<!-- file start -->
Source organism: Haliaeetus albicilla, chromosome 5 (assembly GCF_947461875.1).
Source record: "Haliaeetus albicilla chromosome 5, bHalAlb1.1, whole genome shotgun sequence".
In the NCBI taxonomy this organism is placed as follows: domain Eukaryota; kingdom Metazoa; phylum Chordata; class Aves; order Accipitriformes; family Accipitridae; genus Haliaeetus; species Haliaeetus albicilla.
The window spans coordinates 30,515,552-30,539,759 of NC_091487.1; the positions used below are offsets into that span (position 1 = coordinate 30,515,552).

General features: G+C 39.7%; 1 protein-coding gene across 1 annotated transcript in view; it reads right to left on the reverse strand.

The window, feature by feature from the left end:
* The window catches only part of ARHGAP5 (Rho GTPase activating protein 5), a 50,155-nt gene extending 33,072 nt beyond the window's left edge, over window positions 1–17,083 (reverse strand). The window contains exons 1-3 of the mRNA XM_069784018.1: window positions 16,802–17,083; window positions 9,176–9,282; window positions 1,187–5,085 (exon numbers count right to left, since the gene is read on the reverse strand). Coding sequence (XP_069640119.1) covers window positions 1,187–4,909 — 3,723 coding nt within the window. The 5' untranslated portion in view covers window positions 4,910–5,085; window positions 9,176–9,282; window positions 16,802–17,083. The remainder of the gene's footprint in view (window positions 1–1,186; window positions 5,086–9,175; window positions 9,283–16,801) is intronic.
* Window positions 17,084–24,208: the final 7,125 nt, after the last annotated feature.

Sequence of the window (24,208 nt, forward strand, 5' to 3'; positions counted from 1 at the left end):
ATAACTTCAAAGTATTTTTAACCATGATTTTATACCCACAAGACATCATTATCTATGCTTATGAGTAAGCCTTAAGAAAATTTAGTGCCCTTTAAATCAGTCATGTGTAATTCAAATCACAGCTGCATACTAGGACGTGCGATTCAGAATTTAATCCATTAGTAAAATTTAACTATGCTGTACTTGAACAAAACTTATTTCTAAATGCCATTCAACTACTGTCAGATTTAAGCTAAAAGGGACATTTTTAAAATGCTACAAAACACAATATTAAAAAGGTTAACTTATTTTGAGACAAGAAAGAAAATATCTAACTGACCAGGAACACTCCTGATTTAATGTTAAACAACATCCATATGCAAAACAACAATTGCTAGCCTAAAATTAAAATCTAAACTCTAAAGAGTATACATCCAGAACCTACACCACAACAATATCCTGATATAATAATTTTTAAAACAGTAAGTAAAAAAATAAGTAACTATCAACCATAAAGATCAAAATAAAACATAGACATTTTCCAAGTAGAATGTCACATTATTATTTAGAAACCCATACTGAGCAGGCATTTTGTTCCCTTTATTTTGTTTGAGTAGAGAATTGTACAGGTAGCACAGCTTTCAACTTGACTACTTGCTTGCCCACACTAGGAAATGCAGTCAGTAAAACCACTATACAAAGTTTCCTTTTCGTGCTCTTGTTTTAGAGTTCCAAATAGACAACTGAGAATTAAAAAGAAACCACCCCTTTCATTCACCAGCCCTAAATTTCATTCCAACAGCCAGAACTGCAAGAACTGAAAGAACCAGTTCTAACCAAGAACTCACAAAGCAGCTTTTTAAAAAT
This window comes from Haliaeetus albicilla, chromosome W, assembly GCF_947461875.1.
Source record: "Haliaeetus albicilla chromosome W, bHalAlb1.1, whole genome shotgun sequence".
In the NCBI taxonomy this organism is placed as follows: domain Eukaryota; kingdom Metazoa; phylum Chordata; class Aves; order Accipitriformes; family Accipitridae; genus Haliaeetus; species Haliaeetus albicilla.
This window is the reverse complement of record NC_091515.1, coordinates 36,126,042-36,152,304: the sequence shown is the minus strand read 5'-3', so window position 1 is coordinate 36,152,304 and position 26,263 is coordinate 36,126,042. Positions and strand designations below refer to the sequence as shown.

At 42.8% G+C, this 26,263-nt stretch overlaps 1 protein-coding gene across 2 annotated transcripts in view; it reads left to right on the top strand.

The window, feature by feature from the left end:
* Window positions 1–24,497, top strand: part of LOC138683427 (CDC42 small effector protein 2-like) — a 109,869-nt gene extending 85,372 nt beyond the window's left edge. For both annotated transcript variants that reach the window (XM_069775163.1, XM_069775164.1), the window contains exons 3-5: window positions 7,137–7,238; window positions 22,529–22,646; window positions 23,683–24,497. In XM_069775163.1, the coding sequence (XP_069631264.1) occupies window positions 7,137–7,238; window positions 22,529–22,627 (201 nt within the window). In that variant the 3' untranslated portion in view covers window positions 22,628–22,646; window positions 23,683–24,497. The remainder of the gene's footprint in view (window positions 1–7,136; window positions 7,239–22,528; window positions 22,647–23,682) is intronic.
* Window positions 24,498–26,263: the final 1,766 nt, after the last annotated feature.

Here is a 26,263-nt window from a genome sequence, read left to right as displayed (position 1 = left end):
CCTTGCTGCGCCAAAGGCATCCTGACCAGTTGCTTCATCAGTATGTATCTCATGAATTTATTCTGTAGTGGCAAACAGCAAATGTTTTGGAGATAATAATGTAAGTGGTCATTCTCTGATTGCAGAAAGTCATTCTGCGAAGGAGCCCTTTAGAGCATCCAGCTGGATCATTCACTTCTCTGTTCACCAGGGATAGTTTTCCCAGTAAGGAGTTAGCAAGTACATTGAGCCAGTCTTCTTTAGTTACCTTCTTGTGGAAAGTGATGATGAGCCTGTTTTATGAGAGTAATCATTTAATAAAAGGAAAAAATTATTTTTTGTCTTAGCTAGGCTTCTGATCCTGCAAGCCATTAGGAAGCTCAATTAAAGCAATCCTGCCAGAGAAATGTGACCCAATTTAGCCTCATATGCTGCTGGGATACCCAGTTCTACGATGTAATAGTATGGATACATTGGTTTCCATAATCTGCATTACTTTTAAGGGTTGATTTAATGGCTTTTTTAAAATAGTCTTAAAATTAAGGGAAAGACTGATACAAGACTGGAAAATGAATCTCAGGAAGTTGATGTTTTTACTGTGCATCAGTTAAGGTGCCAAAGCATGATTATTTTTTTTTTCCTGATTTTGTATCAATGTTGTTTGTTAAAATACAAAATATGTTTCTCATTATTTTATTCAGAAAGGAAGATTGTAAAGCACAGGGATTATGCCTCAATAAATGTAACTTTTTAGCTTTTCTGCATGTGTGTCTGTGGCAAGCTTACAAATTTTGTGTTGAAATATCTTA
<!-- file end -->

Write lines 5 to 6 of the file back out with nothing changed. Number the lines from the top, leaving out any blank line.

General features: G+C 39.7%; 1 protein-coding gene across 1 annotated transcript in view; it reads right to left on the reverse strand.

The window, feature by feature from the left end: